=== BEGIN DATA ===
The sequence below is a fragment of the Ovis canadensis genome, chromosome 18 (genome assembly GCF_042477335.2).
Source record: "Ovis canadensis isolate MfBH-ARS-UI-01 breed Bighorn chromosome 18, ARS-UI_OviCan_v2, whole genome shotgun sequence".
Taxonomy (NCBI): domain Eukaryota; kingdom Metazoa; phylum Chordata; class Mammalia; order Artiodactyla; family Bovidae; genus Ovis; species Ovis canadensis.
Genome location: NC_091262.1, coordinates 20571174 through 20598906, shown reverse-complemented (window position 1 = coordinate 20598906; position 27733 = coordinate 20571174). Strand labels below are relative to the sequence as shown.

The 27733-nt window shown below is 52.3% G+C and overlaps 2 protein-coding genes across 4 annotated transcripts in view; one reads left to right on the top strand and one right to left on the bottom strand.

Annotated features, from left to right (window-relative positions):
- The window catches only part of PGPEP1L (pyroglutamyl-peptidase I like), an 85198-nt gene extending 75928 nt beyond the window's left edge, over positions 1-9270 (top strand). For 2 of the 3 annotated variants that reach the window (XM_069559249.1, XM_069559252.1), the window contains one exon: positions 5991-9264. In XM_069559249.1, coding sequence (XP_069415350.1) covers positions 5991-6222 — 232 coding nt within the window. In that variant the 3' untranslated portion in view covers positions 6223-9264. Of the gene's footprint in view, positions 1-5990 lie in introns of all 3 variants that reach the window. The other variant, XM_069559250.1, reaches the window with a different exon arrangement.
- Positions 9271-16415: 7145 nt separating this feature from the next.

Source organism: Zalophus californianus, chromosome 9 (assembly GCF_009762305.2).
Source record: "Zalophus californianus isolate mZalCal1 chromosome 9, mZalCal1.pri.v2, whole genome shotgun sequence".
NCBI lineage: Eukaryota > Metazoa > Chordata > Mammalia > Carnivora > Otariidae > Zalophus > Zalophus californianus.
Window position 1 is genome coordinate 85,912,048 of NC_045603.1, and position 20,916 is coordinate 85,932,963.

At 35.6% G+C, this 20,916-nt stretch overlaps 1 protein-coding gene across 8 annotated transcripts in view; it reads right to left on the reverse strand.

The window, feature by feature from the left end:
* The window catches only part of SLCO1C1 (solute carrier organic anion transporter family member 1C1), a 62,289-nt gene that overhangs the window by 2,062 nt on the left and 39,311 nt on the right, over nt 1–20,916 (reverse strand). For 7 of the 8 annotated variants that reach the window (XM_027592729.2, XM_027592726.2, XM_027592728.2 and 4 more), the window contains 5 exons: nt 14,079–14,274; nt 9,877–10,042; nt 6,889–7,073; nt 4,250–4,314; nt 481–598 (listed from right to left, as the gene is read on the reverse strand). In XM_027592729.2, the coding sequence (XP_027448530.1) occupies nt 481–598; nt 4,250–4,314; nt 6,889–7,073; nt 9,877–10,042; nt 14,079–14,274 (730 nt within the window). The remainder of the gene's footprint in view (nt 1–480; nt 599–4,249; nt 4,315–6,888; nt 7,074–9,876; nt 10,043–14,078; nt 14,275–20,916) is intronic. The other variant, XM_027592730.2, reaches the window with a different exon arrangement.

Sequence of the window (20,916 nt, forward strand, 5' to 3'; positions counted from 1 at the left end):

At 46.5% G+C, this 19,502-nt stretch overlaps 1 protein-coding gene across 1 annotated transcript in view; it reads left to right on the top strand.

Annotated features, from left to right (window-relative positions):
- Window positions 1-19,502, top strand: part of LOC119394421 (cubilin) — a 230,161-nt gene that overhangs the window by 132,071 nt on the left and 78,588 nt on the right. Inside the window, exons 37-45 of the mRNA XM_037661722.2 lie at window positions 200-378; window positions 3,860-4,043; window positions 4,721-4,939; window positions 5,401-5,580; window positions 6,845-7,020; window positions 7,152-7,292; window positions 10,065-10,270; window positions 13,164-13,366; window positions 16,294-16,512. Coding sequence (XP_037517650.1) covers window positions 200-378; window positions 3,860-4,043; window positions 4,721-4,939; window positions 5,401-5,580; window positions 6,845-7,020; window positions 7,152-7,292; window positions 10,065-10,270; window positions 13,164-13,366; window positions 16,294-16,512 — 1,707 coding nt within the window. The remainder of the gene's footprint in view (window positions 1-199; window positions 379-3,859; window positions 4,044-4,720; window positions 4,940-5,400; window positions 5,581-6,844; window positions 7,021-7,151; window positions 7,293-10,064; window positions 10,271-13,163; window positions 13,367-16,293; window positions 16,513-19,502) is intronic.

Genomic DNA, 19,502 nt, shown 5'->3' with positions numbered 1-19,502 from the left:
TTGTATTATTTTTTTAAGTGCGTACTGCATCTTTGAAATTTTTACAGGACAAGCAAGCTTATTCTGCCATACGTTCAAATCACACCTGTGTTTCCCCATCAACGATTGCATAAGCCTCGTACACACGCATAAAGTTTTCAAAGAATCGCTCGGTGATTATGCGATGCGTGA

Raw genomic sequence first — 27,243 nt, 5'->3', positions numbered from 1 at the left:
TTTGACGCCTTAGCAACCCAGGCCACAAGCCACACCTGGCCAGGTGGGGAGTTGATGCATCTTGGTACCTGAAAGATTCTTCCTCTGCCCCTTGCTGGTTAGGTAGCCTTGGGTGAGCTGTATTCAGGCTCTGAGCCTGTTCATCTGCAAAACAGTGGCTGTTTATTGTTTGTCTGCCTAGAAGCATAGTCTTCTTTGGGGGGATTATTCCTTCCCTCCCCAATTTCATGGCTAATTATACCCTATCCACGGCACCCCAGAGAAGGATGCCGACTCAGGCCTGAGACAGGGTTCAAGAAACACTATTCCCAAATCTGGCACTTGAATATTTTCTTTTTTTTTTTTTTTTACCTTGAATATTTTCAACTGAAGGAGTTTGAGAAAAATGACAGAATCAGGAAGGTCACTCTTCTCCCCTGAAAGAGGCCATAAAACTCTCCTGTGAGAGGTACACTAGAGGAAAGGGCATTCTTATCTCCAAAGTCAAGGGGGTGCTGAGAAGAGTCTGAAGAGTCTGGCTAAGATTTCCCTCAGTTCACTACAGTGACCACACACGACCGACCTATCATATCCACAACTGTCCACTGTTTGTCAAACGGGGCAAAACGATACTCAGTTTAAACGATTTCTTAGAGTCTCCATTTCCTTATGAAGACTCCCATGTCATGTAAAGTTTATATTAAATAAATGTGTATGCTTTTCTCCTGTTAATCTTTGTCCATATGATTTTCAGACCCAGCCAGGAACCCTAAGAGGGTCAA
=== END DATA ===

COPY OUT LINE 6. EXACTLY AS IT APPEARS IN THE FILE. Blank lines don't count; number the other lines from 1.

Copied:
Annotated features, from left to right (window-relative positions):